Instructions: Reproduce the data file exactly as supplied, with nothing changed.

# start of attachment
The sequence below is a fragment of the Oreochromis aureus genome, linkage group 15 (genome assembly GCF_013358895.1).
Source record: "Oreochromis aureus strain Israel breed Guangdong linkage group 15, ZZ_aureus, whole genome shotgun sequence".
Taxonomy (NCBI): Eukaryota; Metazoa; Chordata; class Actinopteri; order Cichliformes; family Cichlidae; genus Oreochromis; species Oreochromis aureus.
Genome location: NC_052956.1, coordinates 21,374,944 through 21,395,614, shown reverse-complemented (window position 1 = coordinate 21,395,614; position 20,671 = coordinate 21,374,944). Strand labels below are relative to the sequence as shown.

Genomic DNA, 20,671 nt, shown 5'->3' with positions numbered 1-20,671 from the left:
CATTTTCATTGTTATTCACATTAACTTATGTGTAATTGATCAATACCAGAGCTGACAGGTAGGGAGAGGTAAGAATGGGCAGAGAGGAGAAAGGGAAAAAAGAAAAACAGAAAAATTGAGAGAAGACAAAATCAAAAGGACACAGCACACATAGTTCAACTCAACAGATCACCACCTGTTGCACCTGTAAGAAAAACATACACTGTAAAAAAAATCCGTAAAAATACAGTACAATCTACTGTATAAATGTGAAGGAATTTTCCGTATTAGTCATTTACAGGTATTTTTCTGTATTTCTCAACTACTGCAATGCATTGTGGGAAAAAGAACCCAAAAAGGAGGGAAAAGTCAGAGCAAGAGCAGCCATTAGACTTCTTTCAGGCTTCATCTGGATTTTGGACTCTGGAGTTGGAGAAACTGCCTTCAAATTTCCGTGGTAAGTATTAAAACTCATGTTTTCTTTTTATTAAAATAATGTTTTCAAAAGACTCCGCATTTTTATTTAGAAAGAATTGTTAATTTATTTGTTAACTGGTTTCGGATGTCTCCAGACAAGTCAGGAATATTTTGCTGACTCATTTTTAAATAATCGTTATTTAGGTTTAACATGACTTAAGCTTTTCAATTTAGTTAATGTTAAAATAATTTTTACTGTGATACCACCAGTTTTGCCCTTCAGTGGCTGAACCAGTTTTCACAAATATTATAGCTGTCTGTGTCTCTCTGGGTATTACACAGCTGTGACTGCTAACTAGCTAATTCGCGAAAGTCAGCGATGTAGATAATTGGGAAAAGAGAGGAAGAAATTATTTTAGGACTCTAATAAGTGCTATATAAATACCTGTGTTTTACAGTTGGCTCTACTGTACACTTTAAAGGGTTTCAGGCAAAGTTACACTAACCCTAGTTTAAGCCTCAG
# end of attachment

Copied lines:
The sequence below is a fragment of the Oreochromis aureus genome, linkage group 15 (genome assembly GCF_013358895.1).
Source record: "Oreochromis aureus strain Israel breed Guangdong linkage group 15, ZZ_aureus, whole genome shotgun sequence".
Taxonomy (NCBI): Eukaryota; Metazoa; Chordata; class Actinopteri; order Cichliformes; family Cichlidae; genus Oreochromis; species Oreochromis aureus.
Genome location: NC_052956.1, coordinates 21,374,944 through 21,395,614, shown reverse-complemented (window position 1 = coordinate 21,395,614; position 20,671 = coordinate 21,374,944). Strand labels below are relative to the sequence as shown.

Genomic DNA, 20,671 nt, shown 5'->3' with positions numbered 1-20,671 from the left:
CATTTTCATTGTTATTCACATTAACTTATGTGTAATTGATCAATACCAGAGCTGACAGGTAGGGAGAGGTAAGAATGGGCAGAGAGGAGAAAGGGAAAAAAGAAAAACAGAAAAATTGAGAGAAGACAAAATCAAAAGGACACAGCACACATAGTTCAACTCAACAGATCACCACCTGTTGCACCTGTAAGAAAAACATACACTGTAAAAAAAATCCGTAAAAATACAGTACAATCTACTGTATAAATGTGAAGGAATTTTCCGTATTAGTCATTTACAGGTATTTTTCTGTATTTCTCAACTACTGCAATGCATTGTGGGAAAAAGAACCCAAAAAGGAGGGAAAAGTCAGAGCAAGAGCAGCCATTAGACTTCTTTCAGGCTTCATCTGGATTTTGGACTCTGGAGTTGGAGAAACTGCCTTCAAATTTCCGTGGTAAGTATTAAAACTCATGTTTTCTTTTTATTAAAATAATGTTTTCAAAAGACTCCGCATTTTTATTTAGAAAGAATTGTTAATTTATTTGTTAACTGGTTTCGGATGTCTCCAGACAAGTCAGGAATATTTTGCTGACTCATTTTTAAATAATCGTTATTTAGGTTTAACATGACTTAAGCTTTTCAATTTAGTTAATGTTAAAATAATTTTTACTGTGATACCACCAGTTTTGCCCTTCAGTGGCTGAACCAGTTTTCACAAATATTATAGCTGTCTGTGTCTCTCTGGGTATTACACAGCTGTGACTGCTAACTAGCTAATTCGCGAAAGTCAGCGATGTAGATAATTGGGAAAAGAGAGGAAGAAATTATTTTAGGACTCTAATAAGTGCTATATAAATACCTGTGTTTTACAGTTGGCTCTACTGTACACTTTAAAGGGTTTCAGGCAAAGTTACACTAACCCTAGTTTAAGCCTCAG